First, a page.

In May, tension in Israel led to an 11-day war between Israel and Hamas. That far away war became a cudgel of hate against Jews in the diaspora for their perceived connection to the Jewish state. That swinging bludgeon of hate did not miss our campus, and as student awareness of the conflict exploded, so did libels against Jews, the Jewish state, Jewish groups, and Jewish life. Students made posts claiming that the movement for a Jewish state was inherently racist, that the Jewish state was nothing but a “settler colonialist” entity. Many reposted claims that amounted to blood libel, and other age-old antisemitic tropes of Jews controling the media, or being greedy money snatchers.
These ideas about Jews are not new; rather, they have been repackaged for a new purpose. Unfortunately, a new generation has fallen prey to the age-old lies about the Jewish people. Instagram stories have become a sort of echo chamber of the Protocols revived. Some don’t care to learn what a Jew really is, some try to erase our history. Thursday’s Medallion workshop demonstrated that not only have these ideas crept around the edges of our campus since the war, but rather have slowly permeated into the core of student life behind the scenes even as social media quieted down.
The Medallion program’s mission statement says: “The Medallion Program aims to educate student leaders by providing opportunities for intentional learning, self-reflection, and skill development. Students enrolled in the Medallion Program gain a strong sense of self-awareness, work effectively with others, and become civically and socially engaged.” Yet when confronted with the idea that the program might challenge preconceived notions of moral superiority amongst some students, they decided it was best to not engage in intentional learning, self reflection, and self-awareness, but to coordinate an attack against the materials being taught.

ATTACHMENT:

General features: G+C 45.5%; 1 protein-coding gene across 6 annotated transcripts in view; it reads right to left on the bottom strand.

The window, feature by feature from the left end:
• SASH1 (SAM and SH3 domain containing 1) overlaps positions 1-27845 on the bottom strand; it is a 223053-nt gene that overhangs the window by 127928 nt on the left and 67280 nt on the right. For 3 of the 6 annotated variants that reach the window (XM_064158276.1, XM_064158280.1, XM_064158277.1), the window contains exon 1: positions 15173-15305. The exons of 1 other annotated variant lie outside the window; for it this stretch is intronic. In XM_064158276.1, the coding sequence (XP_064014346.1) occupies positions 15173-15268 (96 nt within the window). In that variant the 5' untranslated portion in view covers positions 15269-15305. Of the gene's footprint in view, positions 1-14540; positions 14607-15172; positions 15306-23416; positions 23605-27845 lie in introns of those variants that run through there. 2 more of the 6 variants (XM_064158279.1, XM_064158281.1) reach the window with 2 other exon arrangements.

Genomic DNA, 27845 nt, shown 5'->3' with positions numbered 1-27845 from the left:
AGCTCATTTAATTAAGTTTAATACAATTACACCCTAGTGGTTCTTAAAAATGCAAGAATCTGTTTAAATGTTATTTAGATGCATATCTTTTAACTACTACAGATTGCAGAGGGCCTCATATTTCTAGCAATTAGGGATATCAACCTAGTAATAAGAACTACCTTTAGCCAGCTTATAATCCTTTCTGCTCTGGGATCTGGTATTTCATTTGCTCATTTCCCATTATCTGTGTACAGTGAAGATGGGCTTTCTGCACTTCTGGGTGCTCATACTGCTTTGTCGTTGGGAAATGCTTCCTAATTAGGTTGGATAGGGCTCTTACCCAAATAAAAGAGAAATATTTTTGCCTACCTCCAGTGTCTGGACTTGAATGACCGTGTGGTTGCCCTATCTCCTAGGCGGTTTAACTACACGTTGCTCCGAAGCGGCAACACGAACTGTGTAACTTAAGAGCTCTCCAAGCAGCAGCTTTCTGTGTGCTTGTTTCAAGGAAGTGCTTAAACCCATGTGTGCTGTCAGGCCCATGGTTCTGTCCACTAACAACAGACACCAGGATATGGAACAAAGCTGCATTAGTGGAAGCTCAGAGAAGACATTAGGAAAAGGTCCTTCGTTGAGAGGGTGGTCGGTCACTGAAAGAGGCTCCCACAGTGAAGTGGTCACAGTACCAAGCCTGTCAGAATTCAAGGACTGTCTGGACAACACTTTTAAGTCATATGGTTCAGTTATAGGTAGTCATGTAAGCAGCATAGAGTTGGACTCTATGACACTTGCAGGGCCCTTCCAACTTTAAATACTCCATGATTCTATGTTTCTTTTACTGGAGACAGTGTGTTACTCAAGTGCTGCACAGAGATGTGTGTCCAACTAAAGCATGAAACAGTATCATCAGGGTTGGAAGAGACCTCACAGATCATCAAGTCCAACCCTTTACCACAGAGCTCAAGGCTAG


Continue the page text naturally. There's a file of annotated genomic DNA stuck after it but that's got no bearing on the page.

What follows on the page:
Students came with the intention of “ensuring accuracy” of a program run by a prominent Jewish group teaching about the Jewish perspective. This effort was coordinated publicly on Instagram, and included speaking over and attacking the presenter, and attempting to falsify the presented materials publicly in the chat and vocally.
These students were later the focus of a piece in the Campus Times, and portrayed as victims both in the article and a malicious headline that spread rapidly before being changed. That “news” article claims the presenter “silenced students,” the very same students who by their own statement only attended the program to “set the record straight.”
That article, written by this paper’s managing editor, made no effort to actually present an accurate portrayal of the events that occurred. In fact, the author did not reach out to any Jewish students who attended.
Joy, the presenter, impressively stayed calm. However, these students seemed to not be able to handle any ideas that challenged their own. They took to social media to not only attack Joy, but the Medallion program. Their actions spat in the face of the goals of the Medallion program, and were an exercise in intentional ignorance, self affirmation and echo-chamberism.
I hope to see this campus become more accepting of all, but it seems we are quite a ways off. There is fair debate to be had about Israel, but that talk was not the place for those discussions. We were meant to learn when and where the line between real dialogue and hate is drawn, instead those who came insisted there is no line.